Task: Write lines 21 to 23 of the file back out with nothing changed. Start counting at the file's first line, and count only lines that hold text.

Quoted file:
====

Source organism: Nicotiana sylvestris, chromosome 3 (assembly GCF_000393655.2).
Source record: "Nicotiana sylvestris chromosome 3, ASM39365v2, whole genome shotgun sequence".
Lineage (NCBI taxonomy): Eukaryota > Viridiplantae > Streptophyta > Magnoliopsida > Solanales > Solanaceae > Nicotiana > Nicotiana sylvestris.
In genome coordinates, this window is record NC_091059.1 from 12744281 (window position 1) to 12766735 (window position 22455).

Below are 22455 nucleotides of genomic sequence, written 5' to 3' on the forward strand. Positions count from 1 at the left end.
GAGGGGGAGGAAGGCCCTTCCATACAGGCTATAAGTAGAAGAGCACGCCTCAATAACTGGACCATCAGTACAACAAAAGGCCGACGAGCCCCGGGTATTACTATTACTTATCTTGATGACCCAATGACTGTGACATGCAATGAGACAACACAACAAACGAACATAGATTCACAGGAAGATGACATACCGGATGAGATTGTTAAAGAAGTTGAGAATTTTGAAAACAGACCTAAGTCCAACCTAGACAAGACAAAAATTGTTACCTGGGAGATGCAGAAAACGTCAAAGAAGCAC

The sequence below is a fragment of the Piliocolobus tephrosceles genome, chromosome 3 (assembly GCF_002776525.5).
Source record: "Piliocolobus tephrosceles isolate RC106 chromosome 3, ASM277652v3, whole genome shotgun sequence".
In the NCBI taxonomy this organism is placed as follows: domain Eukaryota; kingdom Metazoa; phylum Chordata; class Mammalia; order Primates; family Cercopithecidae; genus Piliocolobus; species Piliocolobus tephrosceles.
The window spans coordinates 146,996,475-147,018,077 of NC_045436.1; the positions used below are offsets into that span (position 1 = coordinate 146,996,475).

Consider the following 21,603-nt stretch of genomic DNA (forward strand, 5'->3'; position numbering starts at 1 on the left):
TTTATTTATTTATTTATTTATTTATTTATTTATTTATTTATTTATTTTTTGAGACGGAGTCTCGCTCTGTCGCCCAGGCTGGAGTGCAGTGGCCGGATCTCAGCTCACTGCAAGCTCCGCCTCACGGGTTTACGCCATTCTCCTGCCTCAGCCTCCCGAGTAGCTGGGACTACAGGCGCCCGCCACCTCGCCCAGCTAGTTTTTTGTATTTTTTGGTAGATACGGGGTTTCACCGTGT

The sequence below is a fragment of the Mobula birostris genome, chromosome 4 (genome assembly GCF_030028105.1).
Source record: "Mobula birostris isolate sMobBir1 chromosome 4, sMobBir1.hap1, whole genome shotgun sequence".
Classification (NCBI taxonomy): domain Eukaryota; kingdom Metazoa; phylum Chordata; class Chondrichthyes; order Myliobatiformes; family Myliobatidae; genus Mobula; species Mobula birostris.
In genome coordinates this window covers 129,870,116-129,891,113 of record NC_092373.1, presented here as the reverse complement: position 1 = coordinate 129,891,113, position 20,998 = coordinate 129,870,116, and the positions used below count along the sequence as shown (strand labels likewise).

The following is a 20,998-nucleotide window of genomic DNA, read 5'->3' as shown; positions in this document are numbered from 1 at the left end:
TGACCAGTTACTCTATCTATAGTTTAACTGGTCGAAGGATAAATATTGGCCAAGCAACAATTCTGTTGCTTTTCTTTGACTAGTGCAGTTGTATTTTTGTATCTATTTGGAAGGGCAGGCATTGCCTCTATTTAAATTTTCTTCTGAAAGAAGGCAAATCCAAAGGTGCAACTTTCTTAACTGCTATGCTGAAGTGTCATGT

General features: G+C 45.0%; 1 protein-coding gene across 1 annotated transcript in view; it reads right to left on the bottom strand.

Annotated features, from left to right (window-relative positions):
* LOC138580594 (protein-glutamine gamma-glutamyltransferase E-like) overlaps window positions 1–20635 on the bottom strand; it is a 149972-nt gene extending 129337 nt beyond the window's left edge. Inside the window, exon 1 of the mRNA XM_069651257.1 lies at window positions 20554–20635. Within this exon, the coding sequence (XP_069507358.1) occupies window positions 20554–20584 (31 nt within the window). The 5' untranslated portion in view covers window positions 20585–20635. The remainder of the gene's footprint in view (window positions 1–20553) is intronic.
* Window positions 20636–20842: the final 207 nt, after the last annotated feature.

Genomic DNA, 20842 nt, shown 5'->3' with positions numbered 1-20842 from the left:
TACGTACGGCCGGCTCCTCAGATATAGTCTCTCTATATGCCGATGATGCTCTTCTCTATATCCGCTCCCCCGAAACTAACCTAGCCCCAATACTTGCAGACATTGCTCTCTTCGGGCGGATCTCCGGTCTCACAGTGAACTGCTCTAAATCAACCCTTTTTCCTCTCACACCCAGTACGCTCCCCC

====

* LOC138580594 (protein-glutamine gamma-glutamyltransferase E-like) overlaps window positions 1–20635 on the bottom strand; it is a 149972-nt gene extending 129337 nt beyond the window's left edge. Inside the window, exon 1 of the mRNA XM_069651257.1 lies at window positions 20554–20635. Within this exon, the coding sequence (XP_069507358.1) occupies window positions 20554–20584 (31 nt within the window). The 5' untranslated portion in view covers window positions 20585–20635. The remainder of the gene's footprint in view (window positions 1–20553) is intronic.
* Window positions 20636–20842: the final 207 nt, after the last annotated feature.

Genomic DNA, 20842 nt, shown 5'->3' with positions numbered 1-20842 from the left: